Posted by: PC | January 18, 2010

The Art of Brainstorming :: Wander Into The Chaos

Creativity is not inspired by new ideas. It is obsessively frustrated with the idea that already exists.

A study I recently read about showed brain activity at its most creative moments. The exhaustive information showed that our brain is its most creative in the moments when it is allowed to wonder and wander a bit into the chaos. That sets the premise for dynamic brainstorming.

Brainstorming sessions are vital to the creativity and inspiration of your group. There are a few base rules for brainstorming. Assuming these rules are obeyed, there are steps to take for vibrant sessions.

3 Rules of Brainstorming

1. Never Say No (write everything)
You never know what could be used. The most ridiculous things may be used later. One of my students always says “Exodus” no matter what we are brainstorming. Its never been used, but it always gets written.

2. There WILL be Chaos (don’t be afraid to be messy)
Brainstorm facilitation is not for the Type A. Let the Type B facilitate the brainstorm and give the results to the Type A.

3. Every Man for Himself (are your ideas THAT good)
Encourage your participants to be vocal and strong with their thoughts. It keeps the energy up and the ideas flowing.

4 Steps to Brainstorming

1. Define Your Problem
Why are we here? What mindset should I be in? Begin the session with a statement like, “We have an opportunity to _______.” OR “We have not been successful at __________.”

2. Ask Questions
Prepare several before you begin and allow for spontaneous questions that keep the flow moving. Keep moving to more questions! You may be rephrasing the previous question, but always keep asking.

3. Answer questions…quickly! (overcast)
You don’t want the energy to let up. The moment the group begins to look blankly at you, ask another question. If they have a strong enough answer to an earlier question, they will go back to it. Don’t get stuck on one question.

4. Apply Lateral Thinking (clouding)
Your board (or in my case, my window) should be filled with words and ideas by now, but the storm is only just reaching its pinnacle. Begin to create your cloud off of the stronger terms and ideas on the board. Write out key words, word associations, song lyrics, rhyming words, etc. Fill in the spaces with more and more words.

Organization
I did not include this in the 4 Steps because organization is what you do after the storm. At this point you ask questions of the ideas presented on the board.

My favorite question is, “Which of these ideas would we be stupid to ignore?” Similar questions may be, “Which of these will our group definitely engage with?” “Which of these are GREAT ideas?” “Which of these do you REALLY want to see happen?” (Circle those)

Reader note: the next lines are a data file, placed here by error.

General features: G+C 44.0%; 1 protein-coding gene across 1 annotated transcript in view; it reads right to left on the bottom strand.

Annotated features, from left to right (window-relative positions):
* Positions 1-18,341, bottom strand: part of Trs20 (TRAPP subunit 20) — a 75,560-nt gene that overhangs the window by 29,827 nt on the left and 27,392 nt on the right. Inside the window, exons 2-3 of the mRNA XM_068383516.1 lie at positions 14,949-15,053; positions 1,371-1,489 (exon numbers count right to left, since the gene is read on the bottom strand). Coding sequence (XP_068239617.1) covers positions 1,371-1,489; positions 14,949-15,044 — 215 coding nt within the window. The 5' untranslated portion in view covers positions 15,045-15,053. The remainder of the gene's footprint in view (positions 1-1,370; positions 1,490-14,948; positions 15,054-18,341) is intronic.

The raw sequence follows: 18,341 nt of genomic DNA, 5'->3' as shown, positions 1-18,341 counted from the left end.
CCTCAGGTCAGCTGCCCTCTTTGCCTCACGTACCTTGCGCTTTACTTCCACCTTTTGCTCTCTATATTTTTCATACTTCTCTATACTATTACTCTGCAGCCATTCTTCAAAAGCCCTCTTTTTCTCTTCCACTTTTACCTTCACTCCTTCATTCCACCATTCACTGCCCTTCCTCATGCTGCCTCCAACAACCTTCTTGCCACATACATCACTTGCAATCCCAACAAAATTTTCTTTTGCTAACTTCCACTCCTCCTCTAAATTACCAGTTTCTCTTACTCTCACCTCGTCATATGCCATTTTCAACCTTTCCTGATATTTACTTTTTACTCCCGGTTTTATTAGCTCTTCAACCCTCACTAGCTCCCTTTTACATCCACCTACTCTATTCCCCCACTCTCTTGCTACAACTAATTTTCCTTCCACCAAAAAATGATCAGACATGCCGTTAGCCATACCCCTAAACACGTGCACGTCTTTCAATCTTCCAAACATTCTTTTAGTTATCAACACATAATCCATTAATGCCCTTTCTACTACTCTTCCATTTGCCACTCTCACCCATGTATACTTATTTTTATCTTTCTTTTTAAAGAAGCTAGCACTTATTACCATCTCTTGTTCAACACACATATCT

Then ask, “Which of these are we just NOT going to do?” “Which of these probably won’t work for our group?” “Let’s be honest; which of these aren’t going to happen?” (Erase all the “exoduses”)

* It is important to allow your group to form this process. As leaders, we already know what ideas WE are excited about. Allowing for the chaos often means we are allowing the group to dream bigger than our ideas.

A few helpful resources:

bubbl.us – FREE
A great free brainstorming website. Perhaps you want to use it to brainstorm for your teachings, meetings, personal blog , or you can facilitate a group session on a projector. Save your brainstorms in files. Great resource!

Giant picture frame – $30-40
Whiteboards are for squares!  I once was without one. So I grabbed my dry erase markers (yes, I always have them) and began writing on my office window. Once I moved to a windowless office, something had to change.

BOOKS:
Leaders spend a lot of time reading leadership books. How often do you read books about creativity? A couple of my recent favorites are:

The Artists Way by Julia Cameron
The War of Art by Steven Pressfield

PC Walker is a Midwestern kid (Indiana) who moved to California in 2003 with his wife, Tonya. He has been involved in College and Young Adult Ministry at varying capacity for nearly a decade. You’re more likely to find him in a coffee shop than his office; He would rather meet you “out there” than “in here”. He did his undergraduate work at Anderson University and his graduate work at Hope International University. You can follow his blog or find him on facebook or twitter.

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Responses

  1. […] and read the previous posts here :: Part 1 // by Justin Wallace :: Part 2 // by Benson Hines :: Part 3 // by PC Walker :: Part 4 // by Dave […]


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